Collaborator Project Spotlight: Sculpture Fabrication
Connor Ruppelt, a senior sculpture major at Kent State University, wanted to step outside his comfort zone on his latest project and explore new technologies for sculpture fabrication – thanks to the facilities and expertise available at the Design Innovation Hub he was able to do just that.
Ruppelt’s piece, which features a twenty foot soft-sculpture tube, car hood, pillow, fabric mat and preserved fish gills, was designed and constructed almost entirely at the DI Hub. Taking advantage of the advanced technologies found there, the artist used a 3D image scanner to create a commercial-like fabric pattern from his own skin, a dye sublimation printer to apply it and sewing machines to construct the soft structures.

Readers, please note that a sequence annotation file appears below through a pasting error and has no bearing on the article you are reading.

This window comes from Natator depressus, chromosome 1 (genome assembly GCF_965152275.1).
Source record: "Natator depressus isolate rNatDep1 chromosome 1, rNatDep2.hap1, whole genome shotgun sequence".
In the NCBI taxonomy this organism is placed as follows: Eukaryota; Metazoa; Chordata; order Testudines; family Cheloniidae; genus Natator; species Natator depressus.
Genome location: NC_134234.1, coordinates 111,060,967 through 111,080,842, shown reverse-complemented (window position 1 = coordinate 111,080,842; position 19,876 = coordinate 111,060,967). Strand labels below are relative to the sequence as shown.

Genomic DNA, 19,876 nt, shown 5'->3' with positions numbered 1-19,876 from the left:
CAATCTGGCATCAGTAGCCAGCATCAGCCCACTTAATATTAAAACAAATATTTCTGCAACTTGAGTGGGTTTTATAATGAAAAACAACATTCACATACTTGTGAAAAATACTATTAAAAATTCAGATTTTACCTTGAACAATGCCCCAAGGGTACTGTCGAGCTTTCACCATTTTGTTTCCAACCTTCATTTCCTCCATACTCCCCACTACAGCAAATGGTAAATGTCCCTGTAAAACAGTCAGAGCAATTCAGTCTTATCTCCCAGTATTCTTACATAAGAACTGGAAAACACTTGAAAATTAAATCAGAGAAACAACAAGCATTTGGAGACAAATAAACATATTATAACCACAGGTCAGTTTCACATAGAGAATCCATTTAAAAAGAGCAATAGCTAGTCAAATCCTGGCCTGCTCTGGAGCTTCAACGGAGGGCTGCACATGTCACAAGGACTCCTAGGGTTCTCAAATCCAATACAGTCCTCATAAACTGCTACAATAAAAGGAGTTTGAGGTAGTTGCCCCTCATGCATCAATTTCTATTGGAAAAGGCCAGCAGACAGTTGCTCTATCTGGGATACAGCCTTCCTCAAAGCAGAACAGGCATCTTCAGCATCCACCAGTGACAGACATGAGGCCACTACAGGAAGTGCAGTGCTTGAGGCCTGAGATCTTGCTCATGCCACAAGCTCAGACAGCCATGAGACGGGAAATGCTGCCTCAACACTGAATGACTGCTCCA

“I like to think about my relationship with technology in relation to my mind and my body,” Ruppelt said. “I just want to make work that feels contemporary, that feels like it's connecting with a contemporary experience. And I'm often thinking about … what it means to be human now.”
As Ruppelt learned more about the technology he was using, many of which he had not worked with before entering the DI Hub with his idea, he also learned more about his artwork and creative process.
“It was kind of like letting things unfold,” he said.
Without the help of the DI crew, Ruppelt said his project would not have been possible. Ccrediting crew members like Aubrey Heald for bringing their own creative input and expertise to the process.
“I was telling him ‘I feel like I should put your name on the credit for the artists,’” Ruppelt said. “He [Heald] was like, ‘No, I’m just your collaborator.’”